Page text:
Brayden Schenn is in the middle of his fifth season with the Flyers since being acquired from the Los Angeles Kings prior to the 2011-12 season. The 24 year old has consistently seen an increase his production each year and is on pace to surpass the 50 point mark this season. In what is seemingly going to be his 2nd 20-goal season, the RFA (restricted free agent) forward is up for a new contract and it’s hard to think that Ron Hextall hasn’t already been in talks with his agent.
The season did not start out how he, or anyone, expected. After scoring 5 goals and assisting on 2 others in he first 15 games of the season, he was scratched in a game against the Hurricanes after head coach Dave Hakstol was unhappy with his play in previous games. An injury to Ryan White in that game opened up a spot for Schenn again, who was placed on the top unit with Claude Giroux and Jakub Voracek. After that line failed to put points up, and Hakstol decided to move Voracek onto the fourth line with Chris VandeVelde and Pierre-Edouard Bellemare, it gave Schenn the opportunity to play the right wing, a position in which he has stated that he is most comfortable in. Since then, Brayden has been placed on the right side of many different line combinations and seems to be playing the best hockey of his career to date. Let’s use another similar player to compare Schenn and his next contract to; 2012 Jakub Voracek.
Coming off a 18 goal, 49 point season, the Flyers signed Voracek, 22 at the time, to a 4-year contract with an AAV (average annual value) of $4.250M, an amount that Schenn could see come his way. Most forwards seem to hit their prime somewhere around 23-26 and Schenn, 24, is right in the middle of that window. If Schenn stays on his current pace, they’ll end up with similar points at the end of the season, but how do they compare in other metrics?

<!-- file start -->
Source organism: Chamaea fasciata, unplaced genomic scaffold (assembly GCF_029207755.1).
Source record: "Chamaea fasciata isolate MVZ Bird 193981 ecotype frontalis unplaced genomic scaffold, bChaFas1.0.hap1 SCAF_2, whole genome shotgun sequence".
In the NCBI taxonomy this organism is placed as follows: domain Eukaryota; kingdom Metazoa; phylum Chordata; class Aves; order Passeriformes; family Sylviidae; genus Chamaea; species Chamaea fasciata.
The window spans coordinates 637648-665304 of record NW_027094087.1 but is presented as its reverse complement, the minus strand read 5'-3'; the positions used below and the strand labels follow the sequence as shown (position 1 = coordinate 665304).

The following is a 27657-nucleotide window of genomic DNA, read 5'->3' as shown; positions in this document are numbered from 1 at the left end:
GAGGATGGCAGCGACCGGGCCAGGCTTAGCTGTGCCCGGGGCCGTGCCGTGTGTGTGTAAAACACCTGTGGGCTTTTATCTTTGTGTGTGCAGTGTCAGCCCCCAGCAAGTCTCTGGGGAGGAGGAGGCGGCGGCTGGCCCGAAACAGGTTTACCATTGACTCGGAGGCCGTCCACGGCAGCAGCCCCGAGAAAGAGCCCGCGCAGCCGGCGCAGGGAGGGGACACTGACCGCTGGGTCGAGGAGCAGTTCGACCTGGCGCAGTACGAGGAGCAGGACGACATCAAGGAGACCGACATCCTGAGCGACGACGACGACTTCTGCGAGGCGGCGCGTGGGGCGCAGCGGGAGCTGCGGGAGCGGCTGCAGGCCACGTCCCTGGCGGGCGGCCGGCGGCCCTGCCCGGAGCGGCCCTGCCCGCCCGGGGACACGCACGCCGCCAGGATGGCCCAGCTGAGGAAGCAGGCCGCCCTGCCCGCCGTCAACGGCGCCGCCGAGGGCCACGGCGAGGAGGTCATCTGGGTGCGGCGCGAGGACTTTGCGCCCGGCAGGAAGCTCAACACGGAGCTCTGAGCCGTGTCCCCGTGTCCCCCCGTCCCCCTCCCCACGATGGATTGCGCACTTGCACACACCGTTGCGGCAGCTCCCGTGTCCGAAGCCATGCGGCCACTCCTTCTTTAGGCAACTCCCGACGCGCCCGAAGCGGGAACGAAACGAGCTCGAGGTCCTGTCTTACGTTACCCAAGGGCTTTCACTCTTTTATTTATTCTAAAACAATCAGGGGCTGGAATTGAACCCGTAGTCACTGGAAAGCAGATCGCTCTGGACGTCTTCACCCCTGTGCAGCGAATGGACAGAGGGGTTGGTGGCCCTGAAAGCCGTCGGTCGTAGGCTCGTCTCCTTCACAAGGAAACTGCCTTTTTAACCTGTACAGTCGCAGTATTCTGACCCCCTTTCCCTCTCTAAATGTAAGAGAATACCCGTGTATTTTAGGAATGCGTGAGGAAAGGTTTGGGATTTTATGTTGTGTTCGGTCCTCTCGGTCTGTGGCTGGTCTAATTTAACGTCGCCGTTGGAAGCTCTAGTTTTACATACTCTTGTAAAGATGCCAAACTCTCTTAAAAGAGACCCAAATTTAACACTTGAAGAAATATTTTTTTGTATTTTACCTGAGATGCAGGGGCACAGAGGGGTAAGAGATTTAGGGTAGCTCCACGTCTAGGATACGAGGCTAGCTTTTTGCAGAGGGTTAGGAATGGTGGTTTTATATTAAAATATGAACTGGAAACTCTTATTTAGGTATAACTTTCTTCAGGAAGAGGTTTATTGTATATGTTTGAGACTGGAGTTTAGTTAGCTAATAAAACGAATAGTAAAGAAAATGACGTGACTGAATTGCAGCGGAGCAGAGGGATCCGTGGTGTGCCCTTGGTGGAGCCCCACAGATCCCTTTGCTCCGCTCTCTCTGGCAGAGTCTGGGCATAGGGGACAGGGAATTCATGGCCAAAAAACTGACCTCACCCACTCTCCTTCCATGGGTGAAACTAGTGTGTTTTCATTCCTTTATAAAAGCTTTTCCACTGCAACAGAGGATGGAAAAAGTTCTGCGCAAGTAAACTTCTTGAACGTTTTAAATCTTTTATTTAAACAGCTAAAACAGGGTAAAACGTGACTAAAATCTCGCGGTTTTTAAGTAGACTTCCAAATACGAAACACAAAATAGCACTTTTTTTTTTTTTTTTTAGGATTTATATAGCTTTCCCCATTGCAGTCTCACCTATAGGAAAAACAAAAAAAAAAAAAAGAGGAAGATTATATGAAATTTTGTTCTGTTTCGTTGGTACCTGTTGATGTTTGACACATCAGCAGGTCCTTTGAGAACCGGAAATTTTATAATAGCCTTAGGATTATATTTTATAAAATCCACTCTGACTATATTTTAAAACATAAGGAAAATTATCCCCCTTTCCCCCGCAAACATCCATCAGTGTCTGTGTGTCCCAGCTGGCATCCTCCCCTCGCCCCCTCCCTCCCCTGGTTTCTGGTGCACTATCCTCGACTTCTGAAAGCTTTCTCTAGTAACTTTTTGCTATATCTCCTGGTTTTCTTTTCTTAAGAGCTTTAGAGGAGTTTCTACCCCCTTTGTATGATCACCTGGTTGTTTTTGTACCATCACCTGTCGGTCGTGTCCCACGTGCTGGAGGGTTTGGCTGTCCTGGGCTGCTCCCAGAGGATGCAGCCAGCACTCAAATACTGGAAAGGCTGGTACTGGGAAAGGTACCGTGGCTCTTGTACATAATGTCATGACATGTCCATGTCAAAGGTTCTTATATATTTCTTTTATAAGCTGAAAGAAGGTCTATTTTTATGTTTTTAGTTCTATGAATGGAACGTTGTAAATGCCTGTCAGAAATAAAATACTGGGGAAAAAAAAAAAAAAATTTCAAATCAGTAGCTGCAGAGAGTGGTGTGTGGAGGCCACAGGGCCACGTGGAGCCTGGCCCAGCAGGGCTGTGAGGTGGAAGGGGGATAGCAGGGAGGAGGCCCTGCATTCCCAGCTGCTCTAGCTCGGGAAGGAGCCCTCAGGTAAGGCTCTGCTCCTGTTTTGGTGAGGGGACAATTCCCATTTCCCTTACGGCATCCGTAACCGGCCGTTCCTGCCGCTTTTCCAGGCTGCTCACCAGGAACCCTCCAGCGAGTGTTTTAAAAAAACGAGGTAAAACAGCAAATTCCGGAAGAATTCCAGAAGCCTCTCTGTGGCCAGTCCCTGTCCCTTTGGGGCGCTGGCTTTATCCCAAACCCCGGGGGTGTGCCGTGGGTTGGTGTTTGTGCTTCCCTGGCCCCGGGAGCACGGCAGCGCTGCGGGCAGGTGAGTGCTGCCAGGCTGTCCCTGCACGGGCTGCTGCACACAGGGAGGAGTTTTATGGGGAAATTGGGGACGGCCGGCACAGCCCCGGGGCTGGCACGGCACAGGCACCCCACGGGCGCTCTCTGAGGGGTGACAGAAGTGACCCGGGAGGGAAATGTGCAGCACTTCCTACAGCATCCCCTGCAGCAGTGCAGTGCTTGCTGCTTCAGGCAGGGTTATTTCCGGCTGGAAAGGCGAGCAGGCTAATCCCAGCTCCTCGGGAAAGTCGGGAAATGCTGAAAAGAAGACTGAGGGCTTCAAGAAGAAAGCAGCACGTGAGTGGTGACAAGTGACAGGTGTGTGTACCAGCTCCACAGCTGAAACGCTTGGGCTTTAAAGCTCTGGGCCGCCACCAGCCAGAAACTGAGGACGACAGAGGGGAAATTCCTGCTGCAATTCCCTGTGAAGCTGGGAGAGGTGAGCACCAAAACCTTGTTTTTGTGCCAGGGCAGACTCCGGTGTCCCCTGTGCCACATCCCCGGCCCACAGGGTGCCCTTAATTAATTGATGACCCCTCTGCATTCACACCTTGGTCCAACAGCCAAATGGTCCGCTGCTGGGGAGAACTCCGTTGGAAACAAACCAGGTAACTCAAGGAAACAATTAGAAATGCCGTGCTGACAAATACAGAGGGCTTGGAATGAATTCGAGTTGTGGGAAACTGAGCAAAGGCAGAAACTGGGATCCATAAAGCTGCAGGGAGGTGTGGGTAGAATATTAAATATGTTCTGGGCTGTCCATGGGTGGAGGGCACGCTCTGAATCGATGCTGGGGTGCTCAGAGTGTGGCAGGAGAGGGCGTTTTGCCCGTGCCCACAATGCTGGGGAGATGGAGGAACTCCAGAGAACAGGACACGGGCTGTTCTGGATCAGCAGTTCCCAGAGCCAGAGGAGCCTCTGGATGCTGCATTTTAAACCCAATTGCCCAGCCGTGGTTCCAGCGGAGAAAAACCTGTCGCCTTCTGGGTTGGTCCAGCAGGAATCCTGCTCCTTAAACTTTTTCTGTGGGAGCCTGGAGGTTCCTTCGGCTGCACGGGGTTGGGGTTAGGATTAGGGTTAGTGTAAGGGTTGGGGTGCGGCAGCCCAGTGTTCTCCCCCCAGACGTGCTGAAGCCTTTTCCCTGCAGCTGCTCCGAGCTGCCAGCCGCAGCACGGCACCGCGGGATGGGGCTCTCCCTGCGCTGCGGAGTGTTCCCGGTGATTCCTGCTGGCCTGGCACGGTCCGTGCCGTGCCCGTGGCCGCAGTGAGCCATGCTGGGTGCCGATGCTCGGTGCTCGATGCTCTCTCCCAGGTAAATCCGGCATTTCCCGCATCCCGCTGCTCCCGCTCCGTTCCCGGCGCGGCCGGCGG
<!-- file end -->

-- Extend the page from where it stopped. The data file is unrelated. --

The Warrior charts provided by ownthepuck are a great visual tool to compare their production at the time of their contracts expiring and, unsurprisingly, the only category that Schenn surpasses Voracek in is time on ice. While I do want the Flyers to retain Schenn and think they could get a deal done for a 2-3 year contract with an AAV similar to 2012 Voracek, should they? Last season the RFA offer sheet compensation was as follows:
- Less than $1,205,377 = Nothing
- $1,205,377-to-$1,826,328 = Third round pick
- $1,826,328-to-$3,652,659 = Second round pick
- $3,652,659-to-$5,478,986 = First round pick & two third round picks
- $5,478,986-to-$7,305,316 = First round pick, second round pick, & two third round picks
- $7,305,316-to-$9,131,645 = Two first round picks, second round pick, & two third round picks
- $9,131,645 + = Four first round picks
If this next off-season has similar compensation amounts, it’d be interesting to see if a team would submit an offer sheet to Schenn within the $3,652,659-to-$5,478,986 range which, if the Flyers agreed not to match the offer, would award them with a first round pick and two third round picks. The Flyers, who, surprisingly aren’t hard pressed against the salary cap, have a big choice to make. Has his progression this season been enough that he can acquire more than a 1st round pick & two third round picks in a trade or if he has now played himself into the long-term plans. If it were up to me, as long as Schenn doesn’t want more than $5,000,000 per season, I’d like to see him back in Philadelphia.